Edit: changed sun to sub.

CaptRamius4 karma

I've heard that that happens. I've only seen a sub once when I was at sea and that was in Gibraltar.

MattR474 karma

What time zone does the ship use? Is it Zulu/GMT or does it vary by where you are in the world?

Does your circadian rhythm get messed up since the sunrise/set times are always changing a lot in east/west voyages?

CaptRamius5 karma

We use UTC for celestial calculations and things like that.

We advance or retard the time depending on where we are. One hour at a time. The time would be adjusted by twenty minutes every four hours.

The changes are subtle enough to not mess with your patterns in my opinion.

squirrelian3 karma

Do you ever carry passengers? Is that a typical occurrence? Is it especially expensive or otherwise undesirable, or is it a fair option for an introvert who likes the ocean but does not see the appeal of cruise ships? Is there anything a passenger could do or bring aboard that would gain brownie points with the crew?

TIA, great AMA. Sorry to hear you're no longer at sea. I hope you can get back one way or another someday.

CaptRamius3 karma

No it's not very common. From what I've seen companies offering this charge a fortune. As far as things to bring aboard, good shampoo and soap! I took shitloads with me to sea so was prepared.

I'd recommend a cargo experience if you can afford it. However I'm not sure how you'd entertain yourself all day.

RedRust3 karma

[deleted]

CaptRamius8 karma

No. Any weapons will be accompanied by security personnel who will embark when you enter the HRA and disembark when you leave it. They should not be arriving at the destination, because of the weapons.

phoenixmichigan3 karma

What do you do with a drunken sailor?

CaptRamius9 karma

Drink with him.

p3t3r1333 karma

Seaman's discharge huh? Less comments about that than I'd expect

CaptRamius3 karma

It's picked up in the last half an hour.

frenchinhaleyoloswag3 karma

Were you aware of the contents in the cargo? Mostly thinking about hazardous and dangerous materials.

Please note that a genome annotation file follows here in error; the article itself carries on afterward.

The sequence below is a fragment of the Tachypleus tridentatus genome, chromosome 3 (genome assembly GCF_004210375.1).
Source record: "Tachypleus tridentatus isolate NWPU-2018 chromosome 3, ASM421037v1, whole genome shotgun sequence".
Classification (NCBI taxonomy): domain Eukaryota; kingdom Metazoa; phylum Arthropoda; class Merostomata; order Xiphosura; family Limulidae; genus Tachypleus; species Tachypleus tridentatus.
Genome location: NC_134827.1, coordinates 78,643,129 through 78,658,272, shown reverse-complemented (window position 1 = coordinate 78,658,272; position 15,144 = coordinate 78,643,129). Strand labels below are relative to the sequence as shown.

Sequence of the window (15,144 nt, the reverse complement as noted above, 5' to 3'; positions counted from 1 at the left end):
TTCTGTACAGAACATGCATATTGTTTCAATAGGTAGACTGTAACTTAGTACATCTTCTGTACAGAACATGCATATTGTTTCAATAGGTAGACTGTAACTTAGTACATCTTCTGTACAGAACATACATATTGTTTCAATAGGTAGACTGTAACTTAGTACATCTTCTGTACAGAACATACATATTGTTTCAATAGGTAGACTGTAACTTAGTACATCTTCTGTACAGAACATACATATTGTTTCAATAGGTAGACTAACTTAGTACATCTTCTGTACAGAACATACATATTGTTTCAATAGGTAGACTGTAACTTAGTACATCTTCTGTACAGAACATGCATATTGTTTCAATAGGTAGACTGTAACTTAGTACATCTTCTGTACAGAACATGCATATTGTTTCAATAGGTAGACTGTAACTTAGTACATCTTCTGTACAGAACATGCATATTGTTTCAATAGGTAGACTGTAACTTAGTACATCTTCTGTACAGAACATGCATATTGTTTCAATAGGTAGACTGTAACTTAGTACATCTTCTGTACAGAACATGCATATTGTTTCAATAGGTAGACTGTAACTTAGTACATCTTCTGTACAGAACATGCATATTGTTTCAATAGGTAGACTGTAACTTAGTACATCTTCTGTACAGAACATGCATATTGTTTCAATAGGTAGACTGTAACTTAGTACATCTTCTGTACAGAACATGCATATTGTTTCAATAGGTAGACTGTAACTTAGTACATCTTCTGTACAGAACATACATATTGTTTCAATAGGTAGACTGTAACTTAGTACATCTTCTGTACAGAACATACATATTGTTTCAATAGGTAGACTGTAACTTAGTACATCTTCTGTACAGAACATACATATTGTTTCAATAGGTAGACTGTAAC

Also, for what shipping company were you working?

CaptRamius5 karma

I was fully aware of the cargo because I watched it get spat into the holds.

Dex5072 karma

How do you spend your time on shore?

I'm studying to become a navigational officer, and I can't wait for my first job

CaptRamius3 karma

Mostly eating the food you've missed, and buying all the shit you need. I'd stock up on good soap and deodorant, chewing gum, chocolate, Scotch (shh), technology.

Good luck on your first trip! Remember if you struggle for the first few weeks (I did), it gets better, it's just the shock of an environment change.

cvgfrjcapt2 karma

Do most small sailing vessels use AIS and did you assist any that ran into trouble?

CaptRamius6 karma

Most don't have it unfortunately. I never had to assist any. However the frequency of nav warnings reporting missing craft was troublingly frequent.

Old_Korean_Woman2 karma

For someone who is about to apply for the merchant mariners what is some advice or things that you wish you knew before getting into the seafaring business?

CaptRamius3 karma

I'll copy and paste what I said to someone else, it's the best advice I can give you.

Work you're ass off. It's worth it. Every day when I was a cadet I gave 130% and it meant I learnt so much so quickly. You get out what you put in.

If you haven't been to sea yet, the first few weeks might be difficult, but you will get settled trust me.

Try your hardest in your studies and suck up as much knowledge as you can and aim to be the best officer.

Good luck

SwordSmith02 karma

What other avenues of work are there for someone interested in working on a ship?

CaptRamius3 karma

Entertaining. On a cruise ship you could work with children.

Engineering. Marine engineering is a pretty good trade.

Catering. This works for cruise and cargo. Waiting on a cruise ship.